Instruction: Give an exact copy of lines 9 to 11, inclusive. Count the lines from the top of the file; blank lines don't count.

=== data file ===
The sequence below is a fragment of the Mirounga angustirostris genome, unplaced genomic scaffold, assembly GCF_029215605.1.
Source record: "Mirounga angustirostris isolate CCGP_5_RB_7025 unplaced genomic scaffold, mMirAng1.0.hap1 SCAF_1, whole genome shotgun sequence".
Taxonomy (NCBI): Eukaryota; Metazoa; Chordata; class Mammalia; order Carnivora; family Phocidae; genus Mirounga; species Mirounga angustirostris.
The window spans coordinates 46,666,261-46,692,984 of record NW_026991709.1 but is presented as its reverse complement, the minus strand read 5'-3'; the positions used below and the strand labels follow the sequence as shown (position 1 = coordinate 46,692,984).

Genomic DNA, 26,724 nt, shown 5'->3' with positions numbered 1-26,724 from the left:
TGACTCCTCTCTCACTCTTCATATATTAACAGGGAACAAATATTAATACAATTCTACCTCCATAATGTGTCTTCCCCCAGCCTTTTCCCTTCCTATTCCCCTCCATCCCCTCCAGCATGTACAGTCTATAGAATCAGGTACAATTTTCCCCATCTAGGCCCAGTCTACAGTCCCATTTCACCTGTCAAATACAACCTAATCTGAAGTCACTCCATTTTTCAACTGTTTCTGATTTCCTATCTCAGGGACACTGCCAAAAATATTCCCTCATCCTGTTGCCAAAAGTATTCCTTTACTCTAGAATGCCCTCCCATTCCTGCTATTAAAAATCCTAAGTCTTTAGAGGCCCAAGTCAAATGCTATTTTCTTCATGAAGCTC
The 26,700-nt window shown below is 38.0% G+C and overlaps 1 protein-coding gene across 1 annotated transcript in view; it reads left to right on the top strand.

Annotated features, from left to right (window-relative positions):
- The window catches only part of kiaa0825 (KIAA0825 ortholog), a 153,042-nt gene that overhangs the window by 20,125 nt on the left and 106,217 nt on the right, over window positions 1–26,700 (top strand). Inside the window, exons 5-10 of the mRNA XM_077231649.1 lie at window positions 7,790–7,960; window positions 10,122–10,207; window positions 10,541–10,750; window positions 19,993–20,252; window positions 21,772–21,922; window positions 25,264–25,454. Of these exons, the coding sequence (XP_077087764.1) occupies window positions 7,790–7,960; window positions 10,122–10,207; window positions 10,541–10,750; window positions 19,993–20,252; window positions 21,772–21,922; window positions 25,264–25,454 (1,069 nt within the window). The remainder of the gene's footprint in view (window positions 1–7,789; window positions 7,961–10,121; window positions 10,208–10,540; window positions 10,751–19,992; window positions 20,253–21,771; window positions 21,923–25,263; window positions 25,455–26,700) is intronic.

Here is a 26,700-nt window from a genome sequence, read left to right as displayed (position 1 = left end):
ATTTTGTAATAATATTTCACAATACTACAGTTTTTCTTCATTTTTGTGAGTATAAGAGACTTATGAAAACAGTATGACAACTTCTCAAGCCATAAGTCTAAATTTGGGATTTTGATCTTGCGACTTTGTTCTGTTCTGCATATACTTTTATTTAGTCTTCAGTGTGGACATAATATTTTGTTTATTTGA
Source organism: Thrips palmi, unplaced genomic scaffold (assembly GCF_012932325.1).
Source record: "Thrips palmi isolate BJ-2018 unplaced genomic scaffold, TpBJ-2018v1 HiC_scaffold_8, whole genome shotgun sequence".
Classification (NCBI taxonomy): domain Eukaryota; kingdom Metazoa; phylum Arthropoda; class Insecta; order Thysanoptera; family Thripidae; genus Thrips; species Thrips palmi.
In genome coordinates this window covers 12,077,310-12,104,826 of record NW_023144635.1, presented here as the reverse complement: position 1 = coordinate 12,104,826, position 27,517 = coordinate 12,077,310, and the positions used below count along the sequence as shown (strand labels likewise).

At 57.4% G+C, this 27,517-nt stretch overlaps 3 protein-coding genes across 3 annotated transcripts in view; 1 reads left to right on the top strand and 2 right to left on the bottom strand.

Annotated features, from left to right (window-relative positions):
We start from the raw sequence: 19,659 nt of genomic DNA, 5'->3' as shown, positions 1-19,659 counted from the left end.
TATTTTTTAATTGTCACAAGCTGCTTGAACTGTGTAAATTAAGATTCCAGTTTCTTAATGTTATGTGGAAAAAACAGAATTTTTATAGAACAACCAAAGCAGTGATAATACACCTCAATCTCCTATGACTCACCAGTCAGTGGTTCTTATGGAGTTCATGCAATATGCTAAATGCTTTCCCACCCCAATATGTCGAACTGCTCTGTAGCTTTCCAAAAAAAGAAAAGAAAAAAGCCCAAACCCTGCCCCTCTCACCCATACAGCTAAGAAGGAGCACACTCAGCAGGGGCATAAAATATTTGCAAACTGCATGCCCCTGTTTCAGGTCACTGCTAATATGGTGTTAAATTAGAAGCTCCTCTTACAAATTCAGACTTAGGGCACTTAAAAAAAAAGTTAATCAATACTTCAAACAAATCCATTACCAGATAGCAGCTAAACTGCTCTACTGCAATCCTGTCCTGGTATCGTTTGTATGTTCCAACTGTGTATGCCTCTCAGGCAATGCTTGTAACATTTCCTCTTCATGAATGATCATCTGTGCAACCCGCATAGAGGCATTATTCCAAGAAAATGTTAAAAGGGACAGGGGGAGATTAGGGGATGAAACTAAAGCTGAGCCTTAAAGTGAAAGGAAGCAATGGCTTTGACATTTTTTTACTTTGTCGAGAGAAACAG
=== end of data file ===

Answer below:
- The window catches only part of kiaa0825 (KIAA0825 ortholog), a 153,042-nt gene that overhangs the window by 20,125 nt on the left and 106,217 nt on the right, over window positions 1–26,700 (top strand). Inside the window, exons 5-10 of the mRNA XM_077231649.1 lie at window positions 7,790–7,960; window positions 10,122–10,207; window positions 10,541–10,750; window positions 19,993–20,252; window positions 21,772–21,922; window positions 25,264–25,454. Of these exons, the coding sequence (XP_077087764.1) occupies window positions 7,790–7,960; window positions 10,122–10,207; window positions 10,541–10,750; window positions 19,993–20,252; window positions 21,772–21,922; window positions 25,264–25,454 (1,069 nt within the window). The remainder of the gene's footprint in view (window positions 1–7,789; window positions 7,961–10,121; window positions 10,208–10,540; window positions 10,751–19,992; window positions 20,253–21,771; window positions 21,923–25,263; window positions 25,455–26,700) is intronic.

Here is a 26,700-nt window from a genome sequence, read left to right as displayed (position 1 = left end):
ATTTTGTAATAATATTTCACAATACTACAGTTTTTCTTCATTTTTGTGAGTATAAGAGACTTATGAAAACAGTATGACAACTTCTCAAGCCATAAGTCTAAATTTGGGATTTTGATCTTGCGACTTTGTTCTGTTCTGCATATACTTTTATTTAGTCTTCAGTGTGGACATAATATTTTGTTTATTTGA